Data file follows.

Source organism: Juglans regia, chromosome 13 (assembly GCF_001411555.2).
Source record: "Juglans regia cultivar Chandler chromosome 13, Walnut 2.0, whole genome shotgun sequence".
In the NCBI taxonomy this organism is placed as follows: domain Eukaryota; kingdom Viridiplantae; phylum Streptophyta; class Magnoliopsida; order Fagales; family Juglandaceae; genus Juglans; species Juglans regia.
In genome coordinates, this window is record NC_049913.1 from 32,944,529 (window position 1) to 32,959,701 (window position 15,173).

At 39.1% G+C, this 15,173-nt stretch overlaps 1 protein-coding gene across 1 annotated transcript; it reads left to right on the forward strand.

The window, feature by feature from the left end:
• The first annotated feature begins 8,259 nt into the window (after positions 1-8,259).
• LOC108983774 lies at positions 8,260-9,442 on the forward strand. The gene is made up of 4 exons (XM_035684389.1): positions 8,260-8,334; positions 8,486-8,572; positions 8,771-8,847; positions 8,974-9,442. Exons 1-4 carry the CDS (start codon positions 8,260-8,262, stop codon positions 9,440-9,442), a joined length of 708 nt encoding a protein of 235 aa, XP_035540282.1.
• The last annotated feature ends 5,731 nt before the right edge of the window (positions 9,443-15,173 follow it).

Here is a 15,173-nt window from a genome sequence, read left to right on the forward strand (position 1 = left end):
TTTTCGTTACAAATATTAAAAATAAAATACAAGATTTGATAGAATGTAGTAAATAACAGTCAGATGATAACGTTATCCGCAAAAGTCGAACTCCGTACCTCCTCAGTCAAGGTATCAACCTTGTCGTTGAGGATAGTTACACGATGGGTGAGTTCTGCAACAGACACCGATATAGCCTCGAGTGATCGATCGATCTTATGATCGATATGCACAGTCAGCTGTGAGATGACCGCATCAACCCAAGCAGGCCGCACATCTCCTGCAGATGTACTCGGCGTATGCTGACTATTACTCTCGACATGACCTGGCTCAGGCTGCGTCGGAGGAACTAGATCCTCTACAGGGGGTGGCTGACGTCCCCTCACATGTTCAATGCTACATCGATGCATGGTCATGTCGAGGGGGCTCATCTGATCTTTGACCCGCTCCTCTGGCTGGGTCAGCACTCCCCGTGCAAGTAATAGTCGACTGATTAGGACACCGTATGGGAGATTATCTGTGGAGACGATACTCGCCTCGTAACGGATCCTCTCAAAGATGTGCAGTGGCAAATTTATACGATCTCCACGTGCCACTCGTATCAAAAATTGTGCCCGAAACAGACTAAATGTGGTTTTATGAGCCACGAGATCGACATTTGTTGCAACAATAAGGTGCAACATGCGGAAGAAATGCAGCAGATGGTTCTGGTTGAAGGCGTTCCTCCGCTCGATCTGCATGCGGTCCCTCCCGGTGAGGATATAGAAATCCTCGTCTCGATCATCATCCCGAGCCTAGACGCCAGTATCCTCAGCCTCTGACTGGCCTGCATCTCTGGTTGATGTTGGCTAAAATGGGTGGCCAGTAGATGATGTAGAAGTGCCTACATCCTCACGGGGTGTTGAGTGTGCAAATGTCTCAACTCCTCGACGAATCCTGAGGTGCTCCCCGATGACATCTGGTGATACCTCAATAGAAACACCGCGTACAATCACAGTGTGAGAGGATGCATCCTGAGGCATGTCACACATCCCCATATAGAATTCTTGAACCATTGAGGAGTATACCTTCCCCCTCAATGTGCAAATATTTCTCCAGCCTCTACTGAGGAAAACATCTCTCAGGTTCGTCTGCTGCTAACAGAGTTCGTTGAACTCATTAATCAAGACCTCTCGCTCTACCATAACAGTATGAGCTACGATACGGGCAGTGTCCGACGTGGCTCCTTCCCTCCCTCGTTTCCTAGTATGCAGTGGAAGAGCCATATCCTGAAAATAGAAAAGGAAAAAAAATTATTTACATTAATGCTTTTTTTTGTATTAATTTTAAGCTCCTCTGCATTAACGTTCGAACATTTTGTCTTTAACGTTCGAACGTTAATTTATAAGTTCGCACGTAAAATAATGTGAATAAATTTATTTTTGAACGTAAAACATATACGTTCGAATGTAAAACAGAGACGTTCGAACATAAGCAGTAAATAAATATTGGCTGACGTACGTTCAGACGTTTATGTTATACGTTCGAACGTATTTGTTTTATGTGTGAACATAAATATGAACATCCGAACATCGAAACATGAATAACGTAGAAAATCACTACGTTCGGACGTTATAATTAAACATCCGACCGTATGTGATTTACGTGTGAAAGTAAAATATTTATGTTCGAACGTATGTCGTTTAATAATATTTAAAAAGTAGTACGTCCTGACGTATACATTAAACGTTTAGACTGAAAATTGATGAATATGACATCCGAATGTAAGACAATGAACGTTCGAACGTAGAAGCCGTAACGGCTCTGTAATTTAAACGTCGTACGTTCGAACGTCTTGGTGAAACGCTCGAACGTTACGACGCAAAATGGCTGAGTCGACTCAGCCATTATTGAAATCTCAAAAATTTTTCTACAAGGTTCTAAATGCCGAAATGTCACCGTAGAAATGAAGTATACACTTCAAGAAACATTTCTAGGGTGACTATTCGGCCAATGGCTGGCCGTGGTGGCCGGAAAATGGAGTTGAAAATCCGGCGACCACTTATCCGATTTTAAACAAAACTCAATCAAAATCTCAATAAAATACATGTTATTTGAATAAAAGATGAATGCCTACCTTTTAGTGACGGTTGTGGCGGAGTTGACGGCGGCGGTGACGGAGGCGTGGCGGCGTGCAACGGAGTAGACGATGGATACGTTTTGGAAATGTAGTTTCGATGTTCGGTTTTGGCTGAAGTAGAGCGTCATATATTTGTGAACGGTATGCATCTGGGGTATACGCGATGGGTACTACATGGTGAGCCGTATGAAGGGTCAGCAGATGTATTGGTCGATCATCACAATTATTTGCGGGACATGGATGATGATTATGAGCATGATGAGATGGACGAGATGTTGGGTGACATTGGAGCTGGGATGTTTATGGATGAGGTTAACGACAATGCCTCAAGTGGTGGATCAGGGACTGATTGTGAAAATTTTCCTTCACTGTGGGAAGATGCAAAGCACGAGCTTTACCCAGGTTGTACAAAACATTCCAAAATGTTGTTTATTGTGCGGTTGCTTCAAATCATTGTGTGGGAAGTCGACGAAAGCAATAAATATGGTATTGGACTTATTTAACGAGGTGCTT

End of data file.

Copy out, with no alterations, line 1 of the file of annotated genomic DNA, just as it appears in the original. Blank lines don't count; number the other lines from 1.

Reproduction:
Source organism: Juglans regia, chromosome 13 (assembly GCF_001411555.2).